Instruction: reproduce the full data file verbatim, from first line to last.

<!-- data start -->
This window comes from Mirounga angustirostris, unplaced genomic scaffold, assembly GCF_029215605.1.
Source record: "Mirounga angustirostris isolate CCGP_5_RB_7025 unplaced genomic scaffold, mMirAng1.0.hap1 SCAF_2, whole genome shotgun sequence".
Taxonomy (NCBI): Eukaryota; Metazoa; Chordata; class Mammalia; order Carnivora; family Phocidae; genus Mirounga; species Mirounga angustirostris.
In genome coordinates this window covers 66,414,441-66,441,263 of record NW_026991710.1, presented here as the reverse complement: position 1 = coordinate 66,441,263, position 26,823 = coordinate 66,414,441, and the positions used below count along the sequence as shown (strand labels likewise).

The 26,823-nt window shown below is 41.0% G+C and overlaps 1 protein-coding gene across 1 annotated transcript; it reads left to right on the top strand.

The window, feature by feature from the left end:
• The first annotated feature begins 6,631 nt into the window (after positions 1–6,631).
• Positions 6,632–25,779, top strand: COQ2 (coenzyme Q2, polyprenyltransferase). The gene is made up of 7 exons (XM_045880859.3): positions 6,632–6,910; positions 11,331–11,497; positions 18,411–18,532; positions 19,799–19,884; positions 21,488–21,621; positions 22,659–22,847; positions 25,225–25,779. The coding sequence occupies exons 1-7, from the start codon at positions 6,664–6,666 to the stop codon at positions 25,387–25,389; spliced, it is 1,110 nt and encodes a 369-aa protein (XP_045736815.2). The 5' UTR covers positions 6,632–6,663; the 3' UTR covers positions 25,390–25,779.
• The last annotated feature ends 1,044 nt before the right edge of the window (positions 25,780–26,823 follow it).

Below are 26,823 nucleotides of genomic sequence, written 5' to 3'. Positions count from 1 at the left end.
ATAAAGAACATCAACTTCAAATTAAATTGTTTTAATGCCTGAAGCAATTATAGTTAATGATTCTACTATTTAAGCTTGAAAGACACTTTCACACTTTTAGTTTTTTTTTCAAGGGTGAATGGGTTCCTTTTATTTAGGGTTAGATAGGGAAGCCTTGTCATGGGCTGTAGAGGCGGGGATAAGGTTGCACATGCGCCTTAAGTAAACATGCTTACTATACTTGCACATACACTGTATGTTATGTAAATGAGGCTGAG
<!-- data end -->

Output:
This window comes from Mirounga angustirostris, unplaced genomic scaffold, assembly GCF_029215605.1.
Source record: "Mirounga angustirostris isolate CCGP_5_RB_7025 unplaced genomic scaffold, mMirAng1.0.hap1 SCAF_2, whole genome shotgun sequence".
Taxonomy (NCBI): Eukaryota; Metazoa; Chordata; class Mammalia; order Carnivora; family Phocidae; genus Mirounga; species Mirounga angustirostris.
In genome coordinates this window covers 66,414,441-66,441,263 of record NW_026991710.1, presented here as the reverse complement: position 1 = coordinate 66,441,263, position 26,823 = coordinate 66,414,441, and the positions used below count along the sequence as shown (strand labels likewise).

The 26,823-nt window shown below is 41.0% G+C and overlaps 1 protein-coding gene across 1 annotated transcript; it reads left to right on the top strand.

The window, feature by feature from the left end:
• The first annotated feature begins 6,631 nt into the window (after positions 1–6,631).
• Positions 6,632–25,779, top strand: COQ2 (coenzyme Q2, polyprenyltransferase). The gene is made up of 7 exons (XM_045880859.3): positions 6,632–6,910; positions 11,331–11,497; positions 18,411–18,532; positions 19,799–19,884; positions 21,488–21,621; positions 22,659–22,847; positions 25,225–25,779. The coding sequence occupies exons 1-7, from the start codon at positions 6,664–6,666 to the stop codon at positions 25,387–25,389; spliced, it is 1,110 nt and encodes a 369-aa protein (XP_045736815.2). The 5' UTR covers positions 6,632–6,663; the 3' UTR covers positions 25,390–25,779.
• The last annotated feature ends 1,044 nt before the right edge of the window (positions 25,780–26,823 follow it).

Below are 26,823 nucleotides of genomic sequence, written 5' to 3'. Positions count from 1 at the left end.
ATAAAGAACATCAACTTCAAATTAAATTGTTTTAATGCCTGAAGCAATTATAGTTAATGATTCTACTATTTAAGCTTGAAAGACACTTTCACACTTTTAGTTTTTTTTTCAAGGGTGAATGGGTTCCTTTTATTTAGGGTTAGATAGGGAAGCCTTGTCATGGGCTGTAGAGGCGGGGATAAGGTTGCACATGCGCCTTAAGTAAACATGCTTACTATACTTGCACATACACTGTATGTTATGTAAATGAGGCTGAG